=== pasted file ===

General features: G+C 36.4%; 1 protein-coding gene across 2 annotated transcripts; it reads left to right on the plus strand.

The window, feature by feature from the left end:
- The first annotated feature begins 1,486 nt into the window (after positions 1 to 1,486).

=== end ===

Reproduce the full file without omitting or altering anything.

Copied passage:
General features: G+C 36.4%; 1 protein-coding gene across 2 annotated transcripts; it reads left to right on the plus strand.

The window, feature by feature from the left end:
- The first annotated feature begins 1,486 nt into the window (after positions 1 to 1,486).